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Respect paid to fallen soldiers

Wreaths were laid and the New Zealand flag was was at half-mast in remembrance of the 400 Defence Force personnel from the Masterton district. PHOTOS/JOHN LAZO-RON

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Close to 100 people gathered at the Wairarapa Soldiers Memorial at Queen Elizabeth Park in Masterton on Thursday to remember those who served in World War I.

To mark Armistice Day [November 11] – the anniversary of the agreement that ended WWI – Masterton war veterans, school children, and the general public commemorated the 400

Defence Force personal from the Masterton district who sacrificed their lives in wars and conflicts serving New Zealand.

In a moving service, wreaths were jointly laid at the memorial by different public figures, including Masterton Mayor Lyn Patterson.

The Makoura Services Academy shared a Karakia while the war veterans laid red poppies to remember their comrades who had fallen.

Masterton RSA President Bob Hill lays a red poppy at the Armistice Day service at Queen Elizabeth Park.

Masterton RSA president Bob Hill said he was happy with the service attendance, considering Anzac Day tends to be the day when most people come out to honour those who served New Zealand in battle.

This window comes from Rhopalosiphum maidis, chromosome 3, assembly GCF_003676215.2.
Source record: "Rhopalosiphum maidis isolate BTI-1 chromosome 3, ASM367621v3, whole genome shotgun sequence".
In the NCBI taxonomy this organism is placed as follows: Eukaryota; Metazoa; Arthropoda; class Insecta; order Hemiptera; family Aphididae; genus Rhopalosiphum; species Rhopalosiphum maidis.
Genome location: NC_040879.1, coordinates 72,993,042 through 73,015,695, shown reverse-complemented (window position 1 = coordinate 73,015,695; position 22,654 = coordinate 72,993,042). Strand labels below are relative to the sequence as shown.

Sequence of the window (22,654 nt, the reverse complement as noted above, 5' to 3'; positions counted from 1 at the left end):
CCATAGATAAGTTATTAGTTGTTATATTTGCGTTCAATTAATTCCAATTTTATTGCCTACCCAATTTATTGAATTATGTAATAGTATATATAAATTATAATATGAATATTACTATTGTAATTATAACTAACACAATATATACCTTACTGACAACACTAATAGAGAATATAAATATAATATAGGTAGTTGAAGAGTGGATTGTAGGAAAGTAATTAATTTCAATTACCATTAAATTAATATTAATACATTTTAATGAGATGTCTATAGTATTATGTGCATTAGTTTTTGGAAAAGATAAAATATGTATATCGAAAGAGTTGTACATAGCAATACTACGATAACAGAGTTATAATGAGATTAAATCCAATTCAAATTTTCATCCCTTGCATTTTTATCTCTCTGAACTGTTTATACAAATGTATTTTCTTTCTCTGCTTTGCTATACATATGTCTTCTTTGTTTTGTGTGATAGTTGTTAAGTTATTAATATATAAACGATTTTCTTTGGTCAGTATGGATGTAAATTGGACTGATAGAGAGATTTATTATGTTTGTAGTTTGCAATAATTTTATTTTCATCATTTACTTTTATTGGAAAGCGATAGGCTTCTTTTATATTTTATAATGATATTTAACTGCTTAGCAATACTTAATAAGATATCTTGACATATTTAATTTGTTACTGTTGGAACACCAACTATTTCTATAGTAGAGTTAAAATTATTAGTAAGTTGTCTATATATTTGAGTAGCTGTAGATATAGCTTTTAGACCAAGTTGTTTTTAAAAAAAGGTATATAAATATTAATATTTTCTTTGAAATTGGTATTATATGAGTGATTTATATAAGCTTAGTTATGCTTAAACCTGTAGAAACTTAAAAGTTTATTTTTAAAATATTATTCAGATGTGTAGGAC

“It was fantastic to see many turn up today,” he said.

“[New Zealand] does things a little different than the northern hemisphere. Here, Anzac Day is normally the big day, but Armistice Day is really important for us here too.

“When I first came here, we never used to do it, but I changed that around because it’s all those names from [the Masterton District] on the memorial who gave their lives for us.”

War veteran Nick Tomlin, who has been living in Masterton for five years, was a commanding officer in the UK Special Forces and served in Afghanistan.

Tomlin said he lost many friends to the “ultimate sacrifice” and believes any fallen defence force personnel should never be forgotten.

“It’s really important to remember the people who served the ultimate sacrifice,” Tomlin said in regards to Armistice Day.

Both Hill and Tomlin applauded Chanel College and Makoura College for taking the time to attend the service.

“Coming out to do what they did today and what they’re achieving is going to set those boys and girls up for life,” Hill said.

Tomlin said, “Seeing young people actually turn up to honour what other young people have done before them is amazing.”

The Makoura Services Academy – a Makoura College initiative designed to prepare Year 10 and Year 12 pupils with the essential skills for a career in the New Zealand Defence Force or first response services – stood and marched in line formation at the service to honour Armistice Day.

Makoura’s Services Academy director Ben Johnstone said turning up and honouring Armistice Day was a way for them to give back to the community.

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